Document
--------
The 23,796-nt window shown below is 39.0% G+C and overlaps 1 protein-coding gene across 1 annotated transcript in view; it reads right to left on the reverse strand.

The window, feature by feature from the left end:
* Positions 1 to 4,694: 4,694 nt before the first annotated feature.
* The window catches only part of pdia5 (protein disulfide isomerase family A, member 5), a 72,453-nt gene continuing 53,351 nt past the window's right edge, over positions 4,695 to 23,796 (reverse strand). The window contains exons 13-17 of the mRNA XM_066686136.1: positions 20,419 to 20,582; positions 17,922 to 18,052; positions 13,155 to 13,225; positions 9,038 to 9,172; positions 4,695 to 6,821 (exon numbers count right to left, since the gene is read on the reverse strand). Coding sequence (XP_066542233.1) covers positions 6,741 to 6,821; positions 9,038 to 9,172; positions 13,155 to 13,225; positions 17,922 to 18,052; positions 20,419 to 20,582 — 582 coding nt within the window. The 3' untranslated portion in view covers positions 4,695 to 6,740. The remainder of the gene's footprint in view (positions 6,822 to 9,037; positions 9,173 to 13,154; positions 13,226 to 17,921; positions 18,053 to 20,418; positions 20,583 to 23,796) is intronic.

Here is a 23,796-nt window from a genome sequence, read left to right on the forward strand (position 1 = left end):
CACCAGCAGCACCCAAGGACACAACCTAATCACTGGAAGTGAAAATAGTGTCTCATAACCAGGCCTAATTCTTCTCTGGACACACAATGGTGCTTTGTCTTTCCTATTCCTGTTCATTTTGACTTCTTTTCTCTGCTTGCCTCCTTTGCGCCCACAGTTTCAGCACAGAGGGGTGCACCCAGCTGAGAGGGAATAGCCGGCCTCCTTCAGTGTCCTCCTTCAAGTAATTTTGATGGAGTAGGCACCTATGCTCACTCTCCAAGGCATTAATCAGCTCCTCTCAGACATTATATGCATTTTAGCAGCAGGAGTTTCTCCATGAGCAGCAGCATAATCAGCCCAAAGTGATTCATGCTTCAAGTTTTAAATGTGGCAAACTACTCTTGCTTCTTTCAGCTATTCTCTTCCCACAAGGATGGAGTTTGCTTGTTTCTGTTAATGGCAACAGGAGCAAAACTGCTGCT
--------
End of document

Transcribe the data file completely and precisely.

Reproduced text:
The 23,796-nt window shown below is 39.0% G+C and overlaps 1 protein-coding gene across 1 annotated transcript in view; it reads right to left on the reverse strand.

The window, feature by feature from the left end:
* Positions 1 to 4,694: 4,694 nt before the first annotated feature.
* The window catches only part of pdia5 (protein disulfide isomerase family A, member 5), a 72,453-nt gene continuing 53,351 nt past the window's right edge, over positions 4,695 to 23,796 (reverse strand). The window contains exons 13-17 of the mRNA XM_066686136.1: positions 20,419 to 20,582; positions 17,922 to 18,052; positions 13,155 to 13,225; positions 9,038 to 9,172; positions 4,695 to 6,821 (exon numbers count right to left, since the gene is read on the reverse strand). Coding sequence (XP_066542233.1) covers positions 6,741 to 6,821; positions 9,038 to 9,172; positions 13,155 to 13,225; positions 17,922 to 18,052; positions 20,419 to 20,582 — 582 coding nt within the window. The 3' untranslated portion in view covers positions 4,695 to 6,740. The remainder of the gene's footprint in view (positions 6,822 to 9,037; positions 9,173 to 13,154; positions 13,226 to 17,921; positions 18,053 to 20,418; positions 20,583 to 23,796) is intronic.

Here is a 23,796-nt window from a genome sequence, read left to right on the forward strand (position 1 = left end):
CACCAGCAGCACCCAAGGACACAACCTAATCACTGGAAGTGAAAATAGTGTCTCATAACCAGGCCTAATTCTTCTCTGGACACACAATGGTGCTTTGTCTTTCCTATTCCTGTTCATTTTGACTTCTTTTCTCTGCTTGCCTCCTTTGCGCCCACAGTTTCAGCACAGAGGGGTGCACCCAGCTGAGAGGGAATAGCCGGCCTCCTTCAGTGTCCTCCTTCAAGTAATTTTGATGGAGTAGGCACCTATGCTCACTCTCCAAGGCATTAATCAGCTCCTCTCAGACATTATATGCATTTTAGCAGCAGGAGTTTCTCCATGAGCAGCAGCATAATCAGCCCAAAGTGATTCATGCTTCAAGTTTTAAATGTGGCAAACTACTCTTGCTTCTTTCAGCTATTCTCTTCCCACAAGGATGGAGTTTGCTTGTTTCTGTTAATGGCAACAGGAGCAAAACTGCTGCT